Member Spotlight: Historic Roscoe Village
Roscoe Village, a living history community located along what was once the Ohio & Erie Canal, aims to preserve, restore and interpret Ohio’s heritage during the canal era. The village represents life as it was in a mid-1800s canal town through costumed interpreters, artisan demonstrators and old-fashioned shops and restaurants, offering visitors an experience from the past.
Local and national changes at the turn of the twentieth century hit the village hard. A port town, Roscoe’s prosperity declined with the Great Flood of 1913 and the growth of national railroads. The history of the port town was almost lost forever, until Edward and Frances Montgomery viewed a mural by Dean Cornwell in 1968 that depicted Roscoe Village as it may have looked during the canal days of the mid-1800s. Inspired, the Montgomerys began restoring Roscoe Village through the not-for-profit organization that continues today. The historic village is a living expression of the dedication the Montgomerys had for the town they called home.
To both educate and entertain, the village provides school tours, adult groups and leisure guests with living history tours, festivals, holiday activities and hands-on learning. Activities include candle dipping, tin punching and weaving with artisan demonstrators, as well as blacksmiths, weavers, coopers and broom makers. Debbie McDonald, marketing and PR manager for the village, says Roscoe is “able to touch student groups and adult groups, along with the leisure market [because] all ages love to interact with the artisans and interpreters in the buildings actually working as they would have in the 1800s.” McDonald is always proud when guests come to her and say “what a wonderful time they had and what a beautiful place we have here.” Knowing that she was one part of making that happen has led her to continue working with the village as a part of the small, but effective marketing/PR staff consisting of two employees (one full time and one part time) and many dedicated volunteers.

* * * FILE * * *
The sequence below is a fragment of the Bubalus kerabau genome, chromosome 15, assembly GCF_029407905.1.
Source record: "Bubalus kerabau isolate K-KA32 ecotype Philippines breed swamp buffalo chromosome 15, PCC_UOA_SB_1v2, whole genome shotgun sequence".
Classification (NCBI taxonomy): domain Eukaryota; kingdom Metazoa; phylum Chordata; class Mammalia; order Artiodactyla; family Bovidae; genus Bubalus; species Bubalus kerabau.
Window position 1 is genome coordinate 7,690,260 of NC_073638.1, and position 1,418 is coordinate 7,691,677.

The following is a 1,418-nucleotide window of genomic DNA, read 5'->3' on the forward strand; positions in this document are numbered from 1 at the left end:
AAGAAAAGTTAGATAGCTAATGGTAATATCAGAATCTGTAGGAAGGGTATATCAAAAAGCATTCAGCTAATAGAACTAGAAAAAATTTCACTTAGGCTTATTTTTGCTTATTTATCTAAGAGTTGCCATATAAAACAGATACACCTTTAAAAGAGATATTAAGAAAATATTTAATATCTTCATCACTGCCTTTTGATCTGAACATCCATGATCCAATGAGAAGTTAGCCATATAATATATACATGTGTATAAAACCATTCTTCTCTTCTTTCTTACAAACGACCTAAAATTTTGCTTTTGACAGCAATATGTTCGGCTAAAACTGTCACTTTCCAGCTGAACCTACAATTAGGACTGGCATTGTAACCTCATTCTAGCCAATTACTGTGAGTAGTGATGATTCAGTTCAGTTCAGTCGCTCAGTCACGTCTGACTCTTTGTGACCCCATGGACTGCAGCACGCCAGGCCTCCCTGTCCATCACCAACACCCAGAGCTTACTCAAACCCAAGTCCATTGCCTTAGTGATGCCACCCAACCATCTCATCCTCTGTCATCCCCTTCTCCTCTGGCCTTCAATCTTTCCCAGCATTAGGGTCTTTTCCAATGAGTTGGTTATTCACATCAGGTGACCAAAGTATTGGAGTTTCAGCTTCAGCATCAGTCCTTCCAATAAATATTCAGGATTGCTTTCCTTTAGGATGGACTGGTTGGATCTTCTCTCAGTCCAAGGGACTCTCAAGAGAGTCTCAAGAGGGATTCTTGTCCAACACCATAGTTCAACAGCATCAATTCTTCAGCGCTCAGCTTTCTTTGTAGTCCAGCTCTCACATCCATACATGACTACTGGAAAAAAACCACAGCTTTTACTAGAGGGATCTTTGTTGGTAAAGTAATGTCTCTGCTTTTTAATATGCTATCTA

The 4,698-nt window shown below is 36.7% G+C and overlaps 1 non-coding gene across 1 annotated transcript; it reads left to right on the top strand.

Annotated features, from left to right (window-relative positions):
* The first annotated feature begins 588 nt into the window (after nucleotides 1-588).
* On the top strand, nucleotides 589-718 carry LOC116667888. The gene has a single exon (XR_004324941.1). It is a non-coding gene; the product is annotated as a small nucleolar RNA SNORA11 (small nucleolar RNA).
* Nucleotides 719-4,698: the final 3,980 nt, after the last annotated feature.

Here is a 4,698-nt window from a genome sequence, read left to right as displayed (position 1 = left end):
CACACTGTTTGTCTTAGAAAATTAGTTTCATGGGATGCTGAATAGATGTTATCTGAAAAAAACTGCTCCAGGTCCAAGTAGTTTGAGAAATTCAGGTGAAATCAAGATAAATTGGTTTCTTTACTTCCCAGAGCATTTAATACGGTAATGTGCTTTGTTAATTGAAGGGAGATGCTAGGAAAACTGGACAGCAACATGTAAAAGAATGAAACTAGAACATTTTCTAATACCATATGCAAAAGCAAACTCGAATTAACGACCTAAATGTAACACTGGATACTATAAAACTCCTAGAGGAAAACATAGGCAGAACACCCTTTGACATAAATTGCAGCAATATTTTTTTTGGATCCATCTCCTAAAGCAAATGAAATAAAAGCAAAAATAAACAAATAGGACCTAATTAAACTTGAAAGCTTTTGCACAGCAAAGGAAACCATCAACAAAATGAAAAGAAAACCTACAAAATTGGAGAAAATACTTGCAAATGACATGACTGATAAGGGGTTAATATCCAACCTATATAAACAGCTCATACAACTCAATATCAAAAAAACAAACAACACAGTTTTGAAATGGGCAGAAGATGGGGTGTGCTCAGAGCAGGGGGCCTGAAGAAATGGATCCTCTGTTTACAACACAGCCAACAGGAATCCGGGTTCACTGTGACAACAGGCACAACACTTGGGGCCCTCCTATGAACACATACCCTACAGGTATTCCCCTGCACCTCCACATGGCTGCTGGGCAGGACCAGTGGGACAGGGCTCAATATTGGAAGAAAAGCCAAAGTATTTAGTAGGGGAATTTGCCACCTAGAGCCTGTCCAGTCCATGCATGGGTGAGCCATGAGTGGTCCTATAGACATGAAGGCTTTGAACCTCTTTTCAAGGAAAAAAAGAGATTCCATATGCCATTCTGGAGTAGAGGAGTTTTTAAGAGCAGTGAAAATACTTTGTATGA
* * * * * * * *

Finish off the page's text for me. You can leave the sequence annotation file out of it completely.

A unique arrangement for a not-for-profit organization, the Roscoe Village Foundation’s living history exhibits are housed in buildings owned by the foundation; the shops, restaurants, Johnson Humrickhouse Museum and Monticello III canal boat are independently owned. Even more unusual, Roscoe does not only house the foundation’s buildings and old-fashioned shops and restaurants, it is also home to a community college and residents who live peacefully together with the historic village. The village invites both local and out-of-town guests to experience a unique period in Ohio’s history firsthand.
To contact Roscoe Village, call (740) 622-9310 or email email@example.com. To learn about visiting hours, check here.